Substances capable of inducing a specific immune response are called antigens. The molecular properties of antigens and the way in which these properties ultimately contribute to immune activation are central to our understanding of the immune system.
Two properties are exhibited by antigens; they are immunogenicity and antigenicity. Immunogenicity is the ability of an antigen to induce a humoral and / or cell mediated immune response.
B cells + antigen → effector B cells (Plasma cells) + memory B cells
T cells + antigen → effector T cells (TC, TH cells) + memory T cells
Although a substance that induces a specific immune response is usually called an antigen, it is more appropriately called an immunogen. Antigenicity is the ability of an antigen to combine specifically with the final products of the above responses. (antibodies and/or cell surface receptors). All immunogens are antigens but all antigens are not immunogens. Some small molecules called haptens are antigenic but incapable, by themselves, of inducing a specific immune response. In other words haptens lack immunogenicity. Examples of haptens are dinitrophenol, penicillin and m-amino benzene sulphonate.
Immunogenicity is not an intrinsic property of an antigen but rather depends on a number of properties of the particular biological system that the antigen encounters. The factors that influence immunogenicity can be divided under two categories.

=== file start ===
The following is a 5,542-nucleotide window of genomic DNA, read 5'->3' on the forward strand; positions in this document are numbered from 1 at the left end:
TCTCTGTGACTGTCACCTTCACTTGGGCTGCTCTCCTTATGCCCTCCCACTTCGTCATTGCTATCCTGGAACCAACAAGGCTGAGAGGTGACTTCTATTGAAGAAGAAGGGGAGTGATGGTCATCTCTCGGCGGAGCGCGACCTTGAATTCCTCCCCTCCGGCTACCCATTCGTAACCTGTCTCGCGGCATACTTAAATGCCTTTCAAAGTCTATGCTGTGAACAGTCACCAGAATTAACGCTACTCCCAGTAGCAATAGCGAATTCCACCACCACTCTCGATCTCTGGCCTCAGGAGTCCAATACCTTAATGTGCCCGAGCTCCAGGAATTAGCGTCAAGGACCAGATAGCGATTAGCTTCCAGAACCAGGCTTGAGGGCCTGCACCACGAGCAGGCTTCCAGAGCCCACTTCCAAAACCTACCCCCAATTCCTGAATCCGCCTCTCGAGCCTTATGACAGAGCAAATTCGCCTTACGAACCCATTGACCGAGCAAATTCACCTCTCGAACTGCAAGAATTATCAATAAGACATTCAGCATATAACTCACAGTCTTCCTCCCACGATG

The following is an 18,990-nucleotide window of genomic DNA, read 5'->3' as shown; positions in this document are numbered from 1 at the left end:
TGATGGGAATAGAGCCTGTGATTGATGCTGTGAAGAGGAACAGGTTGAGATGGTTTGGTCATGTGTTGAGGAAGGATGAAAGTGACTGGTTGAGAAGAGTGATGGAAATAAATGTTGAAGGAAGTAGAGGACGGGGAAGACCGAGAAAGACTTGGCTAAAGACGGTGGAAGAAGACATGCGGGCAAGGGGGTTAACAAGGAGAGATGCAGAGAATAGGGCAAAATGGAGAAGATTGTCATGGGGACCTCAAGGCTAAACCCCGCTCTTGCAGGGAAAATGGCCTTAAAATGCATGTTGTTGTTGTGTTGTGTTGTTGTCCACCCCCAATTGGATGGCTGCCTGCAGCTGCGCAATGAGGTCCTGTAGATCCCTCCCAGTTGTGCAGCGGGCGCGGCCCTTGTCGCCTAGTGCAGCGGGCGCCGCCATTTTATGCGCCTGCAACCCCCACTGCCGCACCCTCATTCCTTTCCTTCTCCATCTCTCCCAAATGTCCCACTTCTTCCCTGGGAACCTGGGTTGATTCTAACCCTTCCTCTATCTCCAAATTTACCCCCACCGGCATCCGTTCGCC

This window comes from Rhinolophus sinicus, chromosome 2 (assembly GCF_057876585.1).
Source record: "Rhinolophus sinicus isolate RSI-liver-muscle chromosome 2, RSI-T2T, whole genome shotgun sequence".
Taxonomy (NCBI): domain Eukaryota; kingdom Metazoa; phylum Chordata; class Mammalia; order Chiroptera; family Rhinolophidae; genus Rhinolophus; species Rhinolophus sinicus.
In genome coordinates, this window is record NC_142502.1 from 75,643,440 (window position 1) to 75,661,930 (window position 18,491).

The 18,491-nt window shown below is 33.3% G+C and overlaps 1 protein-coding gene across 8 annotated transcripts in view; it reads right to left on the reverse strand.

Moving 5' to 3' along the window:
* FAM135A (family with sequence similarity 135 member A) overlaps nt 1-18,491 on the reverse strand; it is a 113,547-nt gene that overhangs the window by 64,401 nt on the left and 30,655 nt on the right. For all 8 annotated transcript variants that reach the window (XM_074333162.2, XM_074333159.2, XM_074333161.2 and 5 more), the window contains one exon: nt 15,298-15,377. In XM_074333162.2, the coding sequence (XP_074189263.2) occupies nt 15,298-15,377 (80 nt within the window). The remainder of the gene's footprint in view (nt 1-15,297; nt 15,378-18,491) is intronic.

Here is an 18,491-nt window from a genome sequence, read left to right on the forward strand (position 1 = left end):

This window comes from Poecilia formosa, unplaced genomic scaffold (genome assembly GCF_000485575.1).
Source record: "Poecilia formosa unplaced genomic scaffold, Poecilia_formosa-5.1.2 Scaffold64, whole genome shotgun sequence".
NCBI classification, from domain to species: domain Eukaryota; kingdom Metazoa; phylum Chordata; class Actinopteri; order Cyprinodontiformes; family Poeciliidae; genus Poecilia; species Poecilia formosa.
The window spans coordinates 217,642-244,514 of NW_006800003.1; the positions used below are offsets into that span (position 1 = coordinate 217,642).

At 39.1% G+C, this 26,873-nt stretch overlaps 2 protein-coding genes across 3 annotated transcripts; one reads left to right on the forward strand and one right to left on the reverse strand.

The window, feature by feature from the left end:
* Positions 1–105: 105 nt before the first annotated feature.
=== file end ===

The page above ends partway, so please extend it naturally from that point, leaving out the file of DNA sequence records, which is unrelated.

1. Contribution of the immunogen to immunogenicity
2. Contribution of the biological system to immunogenicity
Immunogenicity is determined in part, by the following four properties of the immunogen.
The immune system normally discriminates between self and non self, so that only molecules that are foreign to the host are immunogenic. For example, albumin isolated from the serum of a rabbit and injected back into the same or another rabbit will not induce an immune response but the same protein when injected into other vertebrate species (rat) will induce an immune response.
There is a correlation between the size of a macromolecule and its immunogenicity. The best immunogens tend to have molecular mass approaching 100,000 daltons (Da). Generally, substances with a molecular mass less than 5000-10000 Da are poor immunogens; however a few substances with a molecular mass less than 1000 Da have proven to be immunogenic.
Proteins are the most potent immunogens with polysaccharides ranking second. In contrast, lipids and nucleic acids of an infectious agent generally do not serve as immunogens unless they are complexed with proteins or polysaccharides (examples- Lipoprotein or nucleo – protin). For example, attachment of tyrosine chains to the weakly immunogenic protein gelatin markedly enhances its immunogenicity.
The development of both humoral and cell mediated immune responses requies interaction of T cells with antigen that has been processed and presented together with MHC(Major Histocompatibility Complex) molecules. To TH cells, the antigen must be presented with class II MHC molecules on an antigen must be presented with class I MHC molecule on an altered self cell. Macromolecules that cannot be degraded and presented with MHC molecules are poor immunogens. This can be illustrated with polymers of D-amino acids, which are stereoisomers of the naturally occurring L-amino acids. Because the degradative enzymes within antigen presenting cells can degrade only proteins containing L-amino acids, polymers of D-amino acids cannot be processed and thus are poor immunogens (Figure 13.22).